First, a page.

Benefit #3: Industries are able to compete in new markets
We’ve seen an increase in industries which were not traditionally using recurring revenue models moving to subscription business models. Following that trend, B2B IoT also allows different industries to enter and compete in new markets.
“One example is using IoT data and connectivity to transform the sale of industrial machinery and other goods into a service. The pioneers of this trend were jet-engine manufacturers that shifted their business model to selling thrust and ancillary services rather than physical equipment,” reports a McKinsey Quarterly article.
Earlier, we discussed Nest; a smart home device entering the B2B sphere of energy management for utility companies is an example of B2B IoT allowing a company to enter a market they wouldn’t be a fit for without their IoT data.
B2B marketing executive Yoann Kolnik provides the following graphic to illustrate the many ways IoT allows businesses to take advantage of different markets:
According to the McKinsey Quarterly article, IoT also helps businesses stand out from their competition: “IoT will soon become a differentiating factor in competition.” Therefore, B2B companies looking to remain best-in-class will likely need to incorporate Internet of Things into their company roadmap sooner rather than later… and many will create subscription offerings around their IoT.
Benefit #4: Optimizes Operations
With everything connected via IoT, there are new opportunities to streamline operations and make your processes more efficient.
“Thanks to the combined data gathered from across all connected assets, enterprises are able to gain more unique insights into the long-term operation of various kinds of equipment in ways that customers, with their limited view and experience of product usage, cannot manage,” writes Regalix.
This B2B IoT benefit is usually considered in terms of manufacturing. “From the shop floor to the warehouse and throughout the supply chain, the Internet of Things promises a pipeline of real-time data to help optimize operations through lean manufacturing techniques,” reports Beth Stackpole, TechTarget Contributor.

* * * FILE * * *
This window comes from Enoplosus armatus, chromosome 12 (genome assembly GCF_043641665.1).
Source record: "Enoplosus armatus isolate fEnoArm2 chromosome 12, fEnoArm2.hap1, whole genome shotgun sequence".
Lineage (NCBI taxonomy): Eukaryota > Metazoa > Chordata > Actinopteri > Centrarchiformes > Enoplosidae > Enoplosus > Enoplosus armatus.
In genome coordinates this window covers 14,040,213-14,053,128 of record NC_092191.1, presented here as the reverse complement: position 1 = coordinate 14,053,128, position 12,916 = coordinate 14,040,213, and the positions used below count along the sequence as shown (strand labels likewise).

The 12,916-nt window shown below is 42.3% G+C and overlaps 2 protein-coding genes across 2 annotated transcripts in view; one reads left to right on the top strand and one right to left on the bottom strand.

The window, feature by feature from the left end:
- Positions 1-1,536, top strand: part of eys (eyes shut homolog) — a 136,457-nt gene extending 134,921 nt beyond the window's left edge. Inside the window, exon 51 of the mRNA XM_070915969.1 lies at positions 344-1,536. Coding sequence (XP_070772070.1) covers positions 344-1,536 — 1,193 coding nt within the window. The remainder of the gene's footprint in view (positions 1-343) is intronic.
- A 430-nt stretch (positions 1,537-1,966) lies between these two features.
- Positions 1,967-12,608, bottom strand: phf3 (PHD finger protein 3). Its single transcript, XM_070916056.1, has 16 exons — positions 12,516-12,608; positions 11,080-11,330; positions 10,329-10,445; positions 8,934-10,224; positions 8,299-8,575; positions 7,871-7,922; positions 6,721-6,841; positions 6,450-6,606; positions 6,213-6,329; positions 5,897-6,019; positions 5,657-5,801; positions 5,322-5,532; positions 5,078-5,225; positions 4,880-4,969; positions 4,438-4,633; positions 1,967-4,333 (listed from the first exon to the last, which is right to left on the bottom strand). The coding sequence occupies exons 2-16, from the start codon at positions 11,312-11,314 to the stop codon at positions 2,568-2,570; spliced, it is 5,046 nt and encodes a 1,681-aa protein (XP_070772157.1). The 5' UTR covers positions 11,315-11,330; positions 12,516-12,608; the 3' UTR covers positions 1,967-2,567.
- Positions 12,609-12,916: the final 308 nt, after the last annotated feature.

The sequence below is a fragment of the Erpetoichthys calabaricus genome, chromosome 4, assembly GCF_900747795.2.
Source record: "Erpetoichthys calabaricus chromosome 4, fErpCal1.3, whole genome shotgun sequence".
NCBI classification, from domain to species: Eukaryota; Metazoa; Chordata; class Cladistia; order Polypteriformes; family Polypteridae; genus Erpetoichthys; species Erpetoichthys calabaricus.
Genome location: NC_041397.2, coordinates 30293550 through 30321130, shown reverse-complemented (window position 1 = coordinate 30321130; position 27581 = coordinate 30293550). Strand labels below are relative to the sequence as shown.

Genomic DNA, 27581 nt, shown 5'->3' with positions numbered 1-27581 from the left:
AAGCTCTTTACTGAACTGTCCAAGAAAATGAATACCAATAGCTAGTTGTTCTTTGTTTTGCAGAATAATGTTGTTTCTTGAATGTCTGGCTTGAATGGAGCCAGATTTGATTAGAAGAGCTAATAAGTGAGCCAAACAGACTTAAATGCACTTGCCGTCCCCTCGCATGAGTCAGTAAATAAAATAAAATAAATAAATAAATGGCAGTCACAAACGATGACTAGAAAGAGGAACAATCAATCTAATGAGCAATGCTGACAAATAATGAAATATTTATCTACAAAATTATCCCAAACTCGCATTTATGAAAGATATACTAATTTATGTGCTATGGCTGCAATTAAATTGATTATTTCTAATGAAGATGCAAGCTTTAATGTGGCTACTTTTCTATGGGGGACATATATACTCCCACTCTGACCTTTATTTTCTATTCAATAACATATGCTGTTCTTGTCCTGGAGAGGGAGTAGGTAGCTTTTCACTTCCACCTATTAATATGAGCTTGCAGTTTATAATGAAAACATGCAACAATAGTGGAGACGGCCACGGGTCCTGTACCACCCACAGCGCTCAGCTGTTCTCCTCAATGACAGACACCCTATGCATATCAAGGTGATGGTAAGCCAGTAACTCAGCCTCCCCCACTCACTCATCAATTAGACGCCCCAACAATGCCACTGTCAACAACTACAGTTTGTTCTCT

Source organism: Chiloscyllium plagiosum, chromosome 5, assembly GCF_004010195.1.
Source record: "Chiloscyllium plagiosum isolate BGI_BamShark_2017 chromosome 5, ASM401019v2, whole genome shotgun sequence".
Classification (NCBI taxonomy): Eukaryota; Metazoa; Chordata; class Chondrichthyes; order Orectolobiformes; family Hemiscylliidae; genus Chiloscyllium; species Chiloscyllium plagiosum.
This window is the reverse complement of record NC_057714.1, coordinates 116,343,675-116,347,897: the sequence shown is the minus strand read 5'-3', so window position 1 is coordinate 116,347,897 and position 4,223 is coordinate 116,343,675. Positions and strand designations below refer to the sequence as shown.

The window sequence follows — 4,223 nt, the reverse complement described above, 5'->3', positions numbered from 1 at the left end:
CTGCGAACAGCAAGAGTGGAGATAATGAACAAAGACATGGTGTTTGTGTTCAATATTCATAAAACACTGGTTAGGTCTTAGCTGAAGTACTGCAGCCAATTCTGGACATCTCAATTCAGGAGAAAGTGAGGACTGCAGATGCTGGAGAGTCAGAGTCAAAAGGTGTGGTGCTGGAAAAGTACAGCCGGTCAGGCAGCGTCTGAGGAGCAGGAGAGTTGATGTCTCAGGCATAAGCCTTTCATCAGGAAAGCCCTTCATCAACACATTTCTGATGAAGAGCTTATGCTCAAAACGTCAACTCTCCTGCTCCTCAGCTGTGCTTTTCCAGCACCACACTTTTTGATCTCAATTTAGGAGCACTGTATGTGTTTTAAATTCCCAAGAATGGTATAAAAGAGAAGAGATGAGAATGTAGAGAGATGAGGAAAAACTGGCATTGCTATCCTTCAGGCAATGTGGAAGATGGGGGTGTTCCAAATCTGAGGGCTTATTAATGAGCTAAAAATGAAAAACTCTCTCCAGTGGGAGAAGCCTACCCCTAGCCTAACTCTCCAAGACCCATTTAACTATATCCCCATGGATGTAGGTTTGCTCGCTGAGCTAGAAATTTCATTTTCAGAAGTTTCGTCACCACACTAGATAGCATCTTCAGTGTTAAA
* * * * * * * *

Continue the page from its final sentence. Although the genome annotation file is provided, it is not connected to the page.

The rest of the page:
According to Stackpole, “smarter plant-floor equipment, such as a robot or conveyor line, could help companies optimize their asset management and maintenance strategies in a variety of ways. Not only could the equipment alert plant floor personnel to problems in real time, but the data feeds could be analyzed to uncover patterns that would allow technicians to predict potential failures or redeploy resources in a more optimal fashion.”
Modern IoT companies are packaging the data related to maximizing operations for their B2B customers and selling it as a subscription service.
Companies like Wi-NEXT help legacy factories enter the age of IoT. Wi-NEXT describes themselves as a software solution that “makes it easy to bring the connected factory to life by using IoT and big data analytics to analyze production data. The result? Earlier asset and quality loss detection.”
Wi-NEXT doesn’t share their pricing plans on their website, but the assumption would be that they’re offering their software solution on a recurring billing basis.
Benefit #5: Prolongs the life of products
B2B companies can help customers prolong the life of products via proactive preventive maintenance made possible by IoT. This is also referred to as “predictive maintenance.”
Identifying preventive maintenance opportunities proactively via the multitudes of sensors collecting data is particularly helpful in reducing downtime and increasing bottom line results for B2B customers.
This is particularly important for products such as manufacturing equipment, vehicles, and farm equipment. IoT providing proactive preventive maintenance suggestions in vehicles has received generous press for B2C companies, but maintaining vehicle fleets is a huge B2B opportunity as well.
Michelin Solutions focuses on corporate fleets (yep, more than just tires) and it gathers data from sensors embedded in the fleet vehicles. The data not only allows the company to provide corporate customers with preventive maintenance information for the fleet, but also provides Michelin a recurring revenue stream. Michelin Solutions packages insights from the sensor data and customers “pay Michelin on a per-vehicle, per-year basis” for the information, explains Jerome Buvat.
The incredible opportunities IoT brings to B2B companies are impressive, and IoT is a perfect fit for subscription business models. It’s exciting to see the vast spread of recurring revenue opportunities B2B IoT is creating, both for companies already utilizing a subscription business model and those able to pivot to recurring revenue as a direct result of IoT.